September 23, 2023
Today was another desert day as we rode very long stretches of the Mohave Desert through the remainder of our route in Arizona and into California. The first point of interest was Parker Dam, not nearly as well-known as its sister hydroelectric facility the Hoover Dam, but quite significant in its own right. Parker Dam is the deepest dam in the world with 73 percent of its structural height of 320 feet below the original riverbed. The dam spans the Colorado River between Arizona and California, and recreation opportunities are endless, not to mention the gorgeous view seen while riding over the span.
After crossing over the dam and entering California, riders followed the Colorado River for some time, going across parts of the Mohave Desert and watching for burros, like the signs warned. I’m not sure the burros were out roaming around today; it was very hot again—probably at least 100 degrees, and there were long stretches without seeing any other vehicles, buildings, or anything else. One important note about the Cannonball course instructions: distance between gas stations is indicated, and gas stops are suggested at various locations several times each day. Running out of gas in the desert is no joke, so riders made sure they kept their fuel tanks and auxiliary tanks full to the extent possible.
Riders proceeded to the 792,000-acre Joshua Tree National Park where the many varieties of cactus plants were strange and beautiful and unique to those of us who haven’t spent much time in this part of the country. Of course, Joshua trees, a form of yucca plant, featured prominently in the landscape. And there was a pullout featuring a cholla cactus garden, plus another with an ocotillo patch.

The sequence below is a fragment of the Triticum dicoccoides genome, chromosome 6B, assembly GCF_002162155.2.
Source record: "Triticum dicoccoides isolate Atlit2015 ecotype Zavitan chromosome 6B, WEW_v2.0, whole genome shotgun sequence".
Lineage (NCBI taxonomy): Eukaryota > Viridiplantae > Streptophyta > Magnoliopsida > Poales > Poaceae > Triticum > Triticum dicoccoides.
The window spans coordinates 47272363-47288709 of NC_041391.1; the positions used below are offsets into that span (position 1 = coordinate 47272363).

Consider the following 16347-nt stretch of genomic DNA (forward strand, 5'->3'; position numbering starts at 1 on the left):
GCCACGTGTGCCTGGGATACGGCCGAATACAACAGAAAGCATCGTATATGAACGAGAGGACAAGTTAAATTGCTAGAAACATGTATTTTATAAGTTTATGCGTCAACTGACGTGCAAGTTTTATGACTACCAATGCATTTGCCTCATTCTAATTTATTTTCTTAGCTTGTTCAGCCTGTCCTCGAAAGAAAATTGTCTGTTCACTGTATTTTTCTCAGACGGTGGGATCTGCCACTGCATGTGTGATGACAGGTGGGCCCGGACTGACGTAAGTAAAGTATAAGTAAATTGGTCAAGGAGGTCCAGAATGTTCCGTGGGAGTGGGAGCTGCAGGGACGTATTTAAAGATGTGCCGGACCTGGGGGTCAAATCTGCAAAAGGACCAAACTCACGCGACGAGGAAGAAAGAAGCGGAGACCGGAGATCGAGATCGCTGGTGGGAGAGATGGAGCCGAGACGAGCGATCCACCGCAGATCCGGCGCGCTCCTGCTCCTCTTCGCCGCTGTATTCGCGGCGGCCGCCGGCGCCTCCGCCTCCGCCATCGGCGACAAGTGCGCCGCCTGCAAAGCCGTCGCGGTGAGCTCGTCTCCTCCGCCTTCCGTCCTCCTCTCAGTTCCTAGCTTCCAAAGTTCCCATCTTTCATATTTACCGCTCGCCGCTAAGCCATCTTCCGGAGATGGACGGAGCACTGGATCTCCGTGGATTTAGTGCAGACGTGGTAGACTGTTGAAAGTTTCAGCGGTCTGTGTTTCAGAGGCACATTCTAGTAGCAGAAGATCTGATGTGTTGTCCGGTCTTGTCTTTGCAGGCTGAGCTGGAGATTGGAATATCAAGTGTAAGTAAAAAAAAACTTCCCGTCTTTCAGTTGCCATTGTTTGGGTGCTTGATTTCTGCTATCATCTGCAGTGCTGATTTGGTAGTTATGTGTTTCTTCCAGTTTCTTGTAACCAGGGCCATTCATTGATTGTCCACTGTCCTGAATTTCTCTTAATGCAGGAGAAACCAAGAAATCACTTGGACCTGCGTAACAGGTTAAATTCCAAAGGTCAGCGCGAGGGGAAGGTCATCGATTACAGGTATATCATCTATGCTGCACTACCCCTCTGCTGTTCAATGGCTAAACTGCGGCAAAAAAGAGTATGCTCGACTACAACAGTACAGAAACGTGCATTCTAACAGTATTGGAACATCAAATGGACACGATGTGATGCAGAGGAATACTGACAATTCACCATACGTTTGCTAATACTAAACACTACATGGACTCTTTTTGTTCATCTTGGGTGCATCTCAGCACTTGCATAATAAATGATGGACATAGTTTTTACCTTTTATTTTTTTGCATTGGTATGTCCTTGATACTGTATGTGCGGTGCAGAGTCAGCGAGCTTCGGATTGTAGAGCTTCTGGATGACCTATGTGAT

There were three Do Not Starts today, nine motorcycles out of the competition, and one on the sweep truck. It’s the penultimate day for the Cannonball, and on each of the 15 days so far, #99 Todd Cameron and #1 Dave Currier have held onto the top positions. Will they both achieve a perfect score and maintain first and second place by the end of the competition? Also, #103 Andy Divine has held onto third place overall as well as maintaining the Class 2 lead. All other points leaders maintain their positions, and the number of riders still holding perfect scores holds at 32.
The 240-mile route ended in Palm Desert this afternoon, and riders are doing final preparations for the grand finale in Oceanside tomorrow. However, a few changes have occurred. The very definition of the Cannonball is how to improvise, overcome and adapt—to take the challenge, and complete the miles! Riders have been doing this for the entire event thus far, and they will be tasked to do so once again for the end of this Cannonball journey.
Because of circumstances at the city level that are beyond our control, we can no longer complete our original plans that had been arranged for the Grand Finale tomorrow. We will not be able to end at Oceanside Pier, but have come up with an alternative place for the finish so that friends and spectators can witness the conclusion of this epic Cannonball journey. We will still make the trek to the coastline, and then take a slight detour to end at Josh’s Boars Nest, 3207 Roymar Road (Suite A), Oceanside, California 92058. Come and celebrate the finish with us between 2:00 p.m. and 4:00 p.m. tomorrow! Although this is not what was planned, we will not let this hiccup deter one of the most epic trips in history.